[Write-Up: Frequent Browser Compatibility Issues to Avoid During Development]

Today, software and technology are booming, with more devices, browsers, and operating systems than ever before. It's crucial for any business or software to offer a great experience to as many users as possible, and ignoring browser compatibility can lead to frustrating user experiences, including broken layouts, dysfunctional features, and slow performance. The main criteria for assessing compatibility include:

⠀⠀1. Code validation: Verifying the validation of your JavaScript and CSS across various browsers.

⠀⠀2. Performance: Guaranteeing optimal performance of your website across all platforms.

⠀⠀3. Mobile compatibility: Ensuring responsiveness in mobile browsers concerning resolution, rotation, and viewport settings.

⠀⠀4. Behavior consistency: Maintaining a uniform user experience across the website, including interaction with navigation, links, and dialog boxes.

This article will dive into common reasons behind the failure of cross-browser test cases and can serve as a guide for developers and QA professionals.

Inconsistent CSS rendering

The application's layout should consistently maintain its integrity across various environments post-release. Incompatibility issues often arise due to factors such as unresponsiveness on mobile devices, disparities in how modern browsers render layouts, and lack of support for certain layouts by browsers.

Several methods prove effective in maintaining layout compatibility

⠀⠀1. Utilizing the HTML viewport metatag ensures content spans correctly across mobile screens, enhancing responsiveness.

⠀⠀2. Leveraging CSS flexbox and grid techniques facilitates the arrangement of child elements based on content and available rendering space.

⠀⠀3. Employing CSS multi-column layouts aids in effectively organizing multiple-column content within container layouts.

⠀⠀4. To prevent inconsistencies in font rendering, consider using web-safe fonts or adding fallback font choices. To maintain consistency across various browsers, try to use relative units such as em or rem for font sizes. Additionally, enhancing compatibility can be achieved by embedding fonts using @font-face and supplying multiple formats.

⠀⠀5. Try to avoid using the latest CSS features, such as CSS subgrids, unless you're sure they'll be compatible with most browsers. CSS subgrids are innovative features that allow for the implementation of a grid within another grid.

Missing CSS resets

To implement a different design layout for the application, developers must overwrite the default design. Without this step, the application may appear differently across various browsers. With a CSS reset, you will know how elements will look on different browsers. Essentially, a CSS Reset file removes the default styles.

Examples of CSS reset style sheets include Normalize.css from Github, HTML5 Reset, and Eric Meyer's Reset CSS.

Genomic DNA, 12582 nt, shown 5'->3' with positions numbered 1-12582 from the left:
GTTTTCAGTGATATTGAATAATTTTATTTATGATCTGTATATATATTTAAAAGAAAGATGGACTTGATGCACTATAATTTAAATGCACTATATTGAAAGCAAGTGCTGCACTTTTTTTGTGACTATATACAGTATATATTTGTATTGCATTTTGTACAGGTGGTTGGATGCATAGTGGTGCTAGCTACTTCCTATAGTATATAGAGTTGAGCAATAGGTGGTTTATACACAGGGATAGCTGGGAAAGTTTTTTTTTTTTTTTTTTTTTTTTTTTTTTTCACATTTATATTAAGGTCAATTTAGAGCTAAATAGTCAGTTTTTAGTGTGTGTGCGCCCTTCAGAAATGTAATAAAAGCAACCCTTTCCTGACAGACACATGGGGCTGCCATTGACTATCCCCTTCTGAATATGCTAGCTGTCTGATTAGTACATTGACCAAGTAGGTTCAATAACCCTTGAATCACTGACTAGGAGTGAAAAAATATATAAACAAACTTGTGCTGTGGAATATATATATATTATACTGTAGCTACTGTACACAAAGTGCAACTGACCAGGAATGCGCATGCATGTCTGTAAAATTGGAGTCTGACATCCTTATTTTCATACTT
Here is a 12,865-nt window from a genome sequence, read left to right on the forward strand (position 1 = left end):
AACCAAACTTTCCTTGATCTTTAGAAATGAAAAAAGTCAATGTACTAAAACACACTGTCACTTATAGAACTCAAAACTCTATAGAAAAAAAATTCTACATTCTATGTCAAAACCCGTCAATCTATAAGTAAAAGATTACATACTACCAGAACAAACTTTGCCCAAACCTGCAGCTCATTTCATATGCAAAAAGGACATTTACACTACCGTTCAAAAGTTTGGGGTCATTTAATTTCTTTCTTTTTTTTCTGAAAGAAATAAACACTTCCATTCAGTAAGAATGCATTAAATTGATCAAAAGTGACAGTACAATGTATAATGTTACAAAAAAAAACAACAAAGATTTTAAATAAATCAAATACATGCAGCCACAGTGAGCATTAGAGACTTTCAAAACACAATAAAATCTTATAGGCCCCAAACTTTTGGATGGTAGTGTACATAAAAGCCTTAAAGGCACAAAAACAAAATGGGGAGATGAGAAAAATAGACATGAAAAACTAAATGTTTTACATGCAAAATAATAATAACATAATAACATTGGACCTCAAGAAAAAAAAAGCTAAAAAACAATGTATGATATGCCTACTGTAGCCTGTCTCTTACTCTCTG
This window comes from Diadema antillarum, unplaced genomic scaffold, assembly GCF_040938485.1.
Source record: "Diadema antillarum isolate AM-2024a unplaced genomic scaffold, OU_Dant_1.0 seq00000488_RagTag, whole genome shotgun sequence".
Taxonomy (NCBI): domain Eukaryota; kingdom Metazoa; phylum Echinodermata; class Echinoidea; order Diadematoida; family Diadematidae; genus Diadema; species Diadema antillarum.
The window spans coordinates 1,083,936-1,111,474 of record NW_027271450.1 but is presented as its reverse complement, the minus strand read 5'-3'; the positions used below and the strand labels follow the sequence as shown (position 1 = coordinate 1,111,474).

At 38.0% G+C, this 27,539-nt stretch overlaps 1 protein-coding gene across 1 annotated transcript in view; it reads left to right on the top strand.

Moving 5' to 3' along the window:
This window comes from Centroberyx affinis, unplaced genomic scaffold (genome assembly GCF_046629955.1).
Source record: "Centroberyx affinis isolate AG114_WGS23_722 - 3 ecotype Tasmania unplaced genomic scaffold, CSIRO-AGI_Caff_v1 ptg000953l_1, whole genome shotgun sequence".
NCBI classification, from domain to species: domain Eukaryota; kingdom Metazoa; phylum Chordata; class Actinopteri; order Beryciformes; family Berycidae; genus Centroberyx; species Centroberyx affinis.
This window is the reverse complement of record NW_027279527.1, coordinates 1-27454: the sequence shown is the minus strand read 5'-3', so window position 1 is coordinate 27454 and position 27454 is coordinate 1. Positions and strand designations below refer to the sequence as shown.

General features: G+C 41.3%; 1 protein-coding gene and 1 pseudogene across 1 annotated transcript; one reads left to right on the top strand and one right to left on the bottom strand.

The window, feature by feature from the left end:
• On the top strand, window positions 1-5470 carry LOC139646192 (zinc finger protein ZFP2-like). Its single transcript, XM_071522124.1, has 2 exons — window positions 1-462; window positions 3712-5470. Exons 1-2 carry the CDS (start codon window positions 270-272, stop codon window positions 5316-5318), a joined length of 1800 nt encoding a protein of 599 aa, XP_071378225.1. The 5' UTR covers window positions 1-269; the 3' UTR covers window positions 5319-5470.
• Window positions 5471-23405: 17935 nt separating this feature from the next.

Vendor-specific functions

It's essential for developers to remember that when implementing features or functionalities, they need to employ specific CSS code specified for the browser they're targeting. This practice is crucial to cross-browser compatibility. Additionally, developers should include the function without the prefix to prevent errors from arising in other browsers.

Keep these prefixes in mind:

  • Safari and Chrome (-webkit)
  • Internet Explorer (-ms)
  • Mozilla Firefox (-moz)
  • Opera (-o)

HTML / CSS validation

Validating HTML and CSS codes can present significant challenges for developers when conducting cross-browser testing. This is due to the fact that various browsers read and process code differently.

Even the smallest error, such as failing to close a tag, can challenge developers. While certain browsers may automatically correct such errors, others may not. These discrepancies can lead to issues with specific browsers, such as Internet Explorer.

Fortunately, resolving this issue is relatively straightforward with the aid of code-validating tools for HTML and CSS. Consider utilizing tools such as the W3C HTML validator, Jigsaw CSS validator, JS Formatter for HTML, CSS Lint, or JS Lint.

Javascript issues

Using modern JavaScript features on older browsers may cause issues in cross-browser testing. A few examples: 

  • Implementing Strict mode in JavaScript code leads to stricter parsing with numerous rules, resulting in more warnings and errors. While it contributes to cleaner and more efficient code, its support varies among browsers.
  • Typed arrays allow JavaScript code to access and manipulate raw binary data. However, this feature is only supported by IE 10 and newer versions, along with modern browsers.
  • Promises are useful for handling asynchronous operations but aren't compatible with IE.
  • Arrow functions provide a more concise syntax for creating anonymous functions but are not supported on IE and Safari.

DOCTYPE tag error

A basic thing every developer does when they start to code is to add a DOCTYPE tag in HTML. But sometimes, its missed, edited, or removed by accident. The DOCTYPE keyword is used to specify the guidelines to be followed in the code. It's crucial to include the DOCTYPE in the code so that the web browser understands the rules and maintains proper rendering.

In older versions of IE, the presence of the DOCTYPE tag at the beginning of the code is checked. If the tag is absent, the application may not be rendered correctly.

Browsers operate in three different modes:

  • Full standard mode: The browser imposes stricter checks, adhering to W3C specifications.
  • Almost standard mode: Few quirks are implemented.
  • Quirk mode: Offers backward compatibility to older browsers and does not perform error checks. It emulates non-standard behavior in the layout.

It's essential to include the DOCTYPE tag at the beginning of the code, otherwise the browser switches to quirk mode, stops error checks, and behaves in a non-standard manner if it's missing.

Media formats and codecs issues